Hemispherectomy for Rasmussen’s encephalitis
Compared with functional hemispherectomy and hemisphere disconnection, anatomical hemispherectomy elicited better seizure outcomes with an acceptable level of complications. Early-stage operations might lead to better cognitive status, but they are associated with a high risk of IQ decline 1).
Obtaining complete disconnection is critical for favorable seizure outcomes from hemispherectomy, and neurosurgeons should have a low threshold to reoperate in patients with Rasmussen’s encephalitis with recurrent seizures. Rapid progression of motor deficits and bilateral MRI abnormalities may indicate a subpopulation of patients with RE with an increased risk of needing reoperation. Overall, they believe that hemispherectomy is a curative surgery for the majority of patients with RE, with excellent long-term seizure outcomes 2).
The majority of pediatric patients undergoing resection or hemispherectomy for RE achieve good seizure outcome. Although small retrospective cohort studies are inherently prone to bias, the best available evidence utilizing individual participant data suggests hemispheric surgery and younger age at the surgery are associated with good seizure outcomes following epilepsy surgery. Large, multicenter observational studies with long-term follow-up are required to evaluate the risk factors identified in a review 3).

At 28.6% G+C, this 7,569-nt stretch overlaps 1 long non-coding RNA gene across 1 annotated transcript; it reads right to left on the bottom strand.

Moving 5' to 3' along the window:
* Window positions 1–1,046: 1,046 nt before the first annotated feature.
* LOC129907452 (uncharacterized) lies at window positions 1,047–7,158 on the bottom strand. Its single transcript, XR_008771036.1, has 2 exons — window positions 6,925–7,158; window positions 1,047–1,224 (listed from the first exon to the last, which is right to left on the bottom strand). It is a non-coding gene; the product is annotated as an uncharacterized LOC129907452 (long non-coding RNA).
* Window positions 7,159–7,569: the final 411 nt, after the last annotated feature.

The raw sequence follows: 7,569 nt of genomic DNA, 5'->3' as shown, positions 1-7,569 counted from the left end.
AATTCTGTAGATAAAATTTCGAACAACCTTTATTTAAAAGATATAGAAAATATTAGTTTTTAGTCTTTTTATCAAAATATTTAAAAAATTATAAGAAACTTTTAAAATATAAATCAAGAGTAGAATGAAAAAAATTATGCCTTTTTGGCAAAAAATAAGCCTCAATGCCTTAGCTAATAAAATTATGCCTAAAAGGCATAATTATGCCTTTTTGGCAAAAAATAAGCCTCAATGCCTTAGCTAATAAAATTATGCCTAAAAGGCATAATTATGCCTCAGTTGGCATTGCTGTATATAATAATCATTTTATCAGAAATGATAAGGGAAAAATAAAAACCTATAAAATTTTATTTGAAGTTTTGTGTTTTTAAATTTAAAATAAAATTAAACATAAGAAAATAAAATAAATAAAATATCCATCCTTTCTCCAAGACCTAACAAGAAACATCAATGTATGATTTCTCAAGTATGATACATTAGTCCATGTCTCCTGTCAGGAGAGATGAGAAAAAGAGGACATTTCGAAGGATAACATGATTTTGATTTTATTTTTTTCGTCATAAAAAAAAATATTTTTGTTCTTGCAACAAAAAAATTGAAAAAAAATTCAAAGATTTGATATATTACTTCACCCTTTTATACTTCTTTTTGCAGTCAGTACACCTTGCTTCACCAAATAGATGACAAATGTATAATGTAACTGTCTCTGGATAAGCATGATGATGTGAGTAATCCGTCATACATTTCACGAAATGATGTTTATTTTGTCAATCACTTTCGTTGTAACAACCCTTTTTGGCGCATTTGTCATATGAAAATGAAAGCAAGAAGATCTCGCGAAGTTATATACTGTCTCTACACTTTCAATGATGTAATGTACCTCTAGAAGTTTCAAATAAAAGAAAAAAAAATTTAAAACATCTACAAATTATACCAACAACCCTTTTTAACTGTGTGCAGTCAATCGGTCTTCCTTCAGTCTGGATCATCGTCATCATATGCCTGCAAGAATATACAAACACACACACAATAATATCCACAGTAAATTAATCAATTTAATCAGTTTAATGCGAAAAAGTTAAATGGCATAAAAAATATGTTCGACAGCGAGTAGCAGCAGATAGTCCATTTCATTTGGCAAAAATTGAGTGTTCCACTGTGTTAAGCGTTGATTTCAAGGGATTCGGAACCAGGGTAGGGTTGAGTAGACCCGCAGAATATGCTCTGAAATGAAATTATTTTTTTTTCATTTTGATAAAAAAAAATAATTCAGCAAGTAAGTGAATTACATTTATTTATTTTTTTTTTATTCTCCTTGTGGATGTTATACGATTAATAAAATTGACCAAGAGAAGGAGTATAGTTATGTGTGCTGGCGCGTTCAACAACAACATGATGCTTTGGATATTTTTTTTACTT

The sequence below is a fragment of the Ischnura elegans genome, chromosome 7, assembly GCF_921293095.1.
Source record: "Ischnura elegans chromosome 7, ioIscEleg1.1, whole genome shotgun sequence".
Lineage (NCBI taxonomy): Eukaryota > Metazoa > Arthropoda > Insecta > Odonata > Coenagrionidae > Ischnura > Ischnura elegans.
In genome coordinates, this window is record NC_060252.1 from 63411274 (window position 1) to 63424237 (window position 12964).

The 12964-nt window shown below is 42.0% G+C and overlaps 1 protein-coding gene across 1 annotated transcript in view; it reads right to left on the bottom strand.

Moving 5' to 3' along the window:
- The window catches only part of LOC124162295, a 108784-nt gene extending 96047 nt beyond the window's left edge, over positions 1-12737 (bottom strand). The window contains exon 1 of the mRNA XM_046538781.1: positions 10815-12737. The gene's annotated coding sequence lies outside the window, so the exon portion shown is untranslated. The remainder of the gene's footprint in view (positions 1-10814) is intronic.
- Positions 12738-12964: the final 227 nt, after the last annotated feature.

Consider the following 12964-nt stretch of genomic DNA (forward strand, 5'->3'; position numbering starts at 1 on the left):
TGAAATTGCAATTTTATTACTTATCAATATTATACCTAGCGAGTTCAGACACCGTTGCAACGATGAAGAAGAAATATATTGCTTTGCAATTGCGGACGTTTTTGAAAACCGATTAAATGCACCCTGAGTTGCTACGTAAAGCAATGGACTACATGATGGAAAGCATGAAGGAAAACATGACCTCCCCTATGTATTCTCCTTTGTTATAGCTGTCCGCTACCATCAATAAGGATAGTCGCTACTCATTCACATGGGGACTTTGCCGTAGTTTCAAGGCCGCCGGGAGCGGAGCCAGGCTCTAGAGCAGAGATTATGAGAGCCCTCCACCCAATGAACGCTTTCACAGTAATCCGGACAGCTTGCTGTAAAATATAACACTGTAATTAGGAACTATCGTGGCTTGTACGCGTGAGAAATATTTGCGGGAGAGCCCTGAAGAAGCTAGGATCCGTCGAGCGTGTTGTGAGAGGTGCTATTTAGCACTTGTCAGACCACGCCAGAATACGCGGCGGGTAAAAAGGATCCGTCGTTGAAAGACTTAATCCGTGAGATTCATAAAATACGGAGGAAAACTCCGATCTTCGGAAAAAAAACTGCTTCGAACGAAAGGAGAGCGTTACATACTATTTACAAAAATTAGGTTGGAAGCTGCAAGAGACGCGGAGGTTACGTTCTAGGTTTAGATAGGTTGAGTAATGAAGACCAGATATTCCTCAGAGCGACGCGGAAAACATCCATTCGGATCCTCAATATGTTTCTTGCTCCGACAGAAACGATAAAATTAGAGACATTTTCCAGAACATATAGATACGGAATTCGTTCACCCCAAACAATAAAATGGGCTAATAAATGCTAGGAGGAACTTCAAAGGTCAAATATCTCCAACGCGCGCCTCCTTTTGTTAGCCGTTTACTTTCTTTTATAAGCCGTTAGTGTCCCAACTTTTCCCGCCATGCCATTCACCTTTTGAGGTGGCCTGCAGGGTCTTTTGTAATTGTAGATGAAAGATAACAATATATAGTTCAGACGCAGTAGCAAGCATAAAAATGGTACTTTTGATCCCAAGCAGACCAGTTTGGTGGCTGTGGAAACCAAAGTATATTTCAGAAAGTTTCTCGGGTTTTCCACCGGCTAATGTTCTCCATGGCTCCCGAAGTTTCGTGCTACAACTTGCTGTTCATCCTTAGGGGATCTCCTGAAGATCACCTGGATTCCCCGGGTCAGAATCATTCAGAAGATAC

Hemispherotomy remains the gold standard treatment but causes permanent functional impairment. No standardized medical treatment protocol currently exists for patients prior to indication of hemispherotomy, although some immunotherapies have shown partial efficacy with functional preservation but poor antiseizure effect. Some studies suggest a role for tumor necrosis factor alpha (TNF-α) in RE pathophysiology.